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Review of Work Done for Hire by

Work Done for Hire

by Joe Haldeman

Jumped on this after seeing it in the new paperbacks section of the library. Having recently read, and greatly enjoyed, The Forever War, I was happy to see something much more recent from Joe Haldeman. That being said, the description made it seem more like a thriller than a science-fiction novel, so I didn’t go into it expecting too much. This proved fortuitous, because there isn’t much here. Thrillers are neither my area of interest nor expertise, so I can’t be certain, but I don’t think this is a particularly good one. As a “near future science fiction story of the dangers of living in a surveillance state,” as the blurb says, Work Done for Hire is just perplexingly dull.

There are a few rays of sunshine, so let’s start there.

The main character, Jack Daley, is actually pretty interesting. He sort of fell into sniping after being drafted in a near-future rerun of something that sounds suspiciously like the Iraq/Afghanistan wars. He got out with a medical discharge, became a hack writer, and found a girlfriend.

Did I mention the girlfriend, Kit, is a mathematician? Mmhmm. The duo protagonist vibe here is very similar to the one from The Forever War. And while sometimes it seems like all Haldeman had to say about their relationship involved their sex life, I did appreciate at least that both Jack and Kit were the type of people who were fairly open about such things. Haldeman depicts their relationship as one where they are both comfortable in their own skins and comfortable with each other—they are probably in love, but it isn’t the melodramatic, head-over-heels, passionate romances that are almost required in fiction. Theirs is a relationship grounded in mutual respect: Jack views Kit every bit as capable as him, though each recognizes that the other has certain domains in which they excel. I think this is a very positive and healthy portrayal of a long-term romantic relationship.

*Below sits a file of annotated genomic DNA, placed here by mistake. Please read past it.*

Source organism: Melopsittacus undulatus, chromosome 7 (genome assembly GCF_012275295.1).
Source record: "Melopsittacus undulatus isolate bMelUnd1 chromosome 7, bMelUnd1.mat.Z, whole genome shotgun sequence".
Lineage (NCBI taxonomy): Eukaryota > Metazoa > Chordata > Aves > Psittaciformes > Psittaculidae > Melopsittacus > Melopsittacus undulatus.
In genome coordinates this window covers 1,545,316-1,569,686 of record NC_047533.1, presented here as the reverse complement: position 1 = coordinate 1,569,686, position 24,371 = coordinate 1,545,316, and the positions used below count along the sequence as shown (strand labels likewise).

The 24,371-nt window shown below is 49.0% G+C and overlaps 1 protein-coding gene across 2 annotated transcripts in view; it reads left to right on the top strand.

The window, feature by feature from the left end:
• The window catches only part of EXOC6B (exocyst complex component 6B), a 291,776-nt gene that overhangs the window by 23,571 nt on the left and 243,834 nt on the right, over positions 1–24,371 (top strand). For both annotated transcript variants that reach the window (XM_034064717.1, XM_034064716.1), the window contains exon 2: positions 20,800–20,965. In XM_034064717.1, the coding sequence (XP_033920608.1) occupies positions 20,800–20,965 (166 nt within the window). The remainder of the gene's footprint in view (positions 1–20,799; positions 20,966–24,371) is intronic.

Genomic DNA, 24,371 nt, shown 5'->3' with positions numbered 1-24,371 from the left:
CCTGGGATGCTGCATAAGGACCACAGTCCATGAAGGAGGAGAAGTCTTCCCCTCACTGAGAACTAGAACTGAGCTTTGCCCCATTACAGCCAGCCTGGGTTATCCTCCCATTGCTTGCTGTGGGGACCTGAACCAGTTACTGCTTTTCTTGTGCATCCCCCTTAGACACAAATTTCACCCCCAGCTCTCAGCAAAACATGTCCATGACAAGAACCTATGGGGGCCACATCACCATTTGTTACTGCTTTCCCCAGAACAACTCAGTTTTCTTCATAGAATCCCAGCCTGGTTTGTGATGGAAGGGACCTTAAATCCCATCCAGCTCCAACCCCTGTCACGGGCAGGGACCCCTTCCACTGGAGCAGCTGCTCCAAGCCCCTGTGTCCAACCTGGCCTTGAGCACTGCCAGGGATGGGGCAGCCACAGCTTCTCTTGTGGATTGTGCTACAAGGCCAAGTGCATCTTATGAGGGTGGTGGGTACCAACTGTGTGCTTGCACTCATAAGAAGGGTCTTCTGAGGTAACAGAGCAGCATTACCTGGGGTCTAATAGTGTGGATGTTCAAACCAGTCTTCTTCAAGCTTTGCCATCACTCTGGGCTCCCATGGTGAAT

I also like that the two are, for the most part, interesting fugitives. They go on the run quickly, pulling up sticks and changing cities and identities without too much complaining. While Jack’s reticence to involve the police or other law enforcement might feel a little contrived, I admit it doesn’t feel too contrived. I suspect that we are all generally starting to become rather cynical about the state of law enforcement these days—and Haldeman is probably trying to say something about that here.

Unfortunately, the entire premise of their fugitive lifestyle is hampered by the story-within-a-story that Haldeman includes. This is Work Done for Hire’s unique point: Jack is also writing a novelization of a screenplay that will then serve as the basis for a horror movie about a serial killer. Haldeman intersperses chapters of his story with chapters of Jack’s story. Even after going on the run, Jack continues to write chapters and send them to his editor. Uh … you know, if I were running for my life, that probably wouldn’t be near the top of my priorities. But Jack has to keep doing it, so Haldeman can keep including those chapters, and in so doing, stretch that suspension of disbelief ever so slightly.

Similarly, the third act, in which Jack goes Liam Neeson on the bad guys, feels like it was bolted on to the rest of the book after Haldeman couldn’t find a better ending. (I’m not saying that’s the case; it might be the original ending—but it’s not a good ending.) The story very quickly degenerates into formulaic tropes in which Jack tries to turn the tables on the bad guys. Surprise, surprise—they turn out not to be as competent as they first appeared. The suspense that Haldeman is successful in building for the first half of the novel escapes with all the impressiveness of air escaping a balloon. And from there on, it’s just your textbook thriller.

So, I mean, if that’s your thing, then go for it. Haldeman demonstrates he’s a good writer. I like how he writes the story-within-a-story chapters in a different style to Jack’s more simplistic, formulaic approach to writing. I was having fun for the first part of the book, and I didn’t hate the last part—it just became rather boring. The two main characters are all right, even if no one else ever receives much development.

In short, Work Done for Hire is in the unfortunate position of being among the “meh” novels I’ve read this year. Little distinguishes it from the background—and perhaps if I hadn’t already read so many great books this year I might have been able to say nicer things about this one. As it is, all I can say is that it’s not bad.


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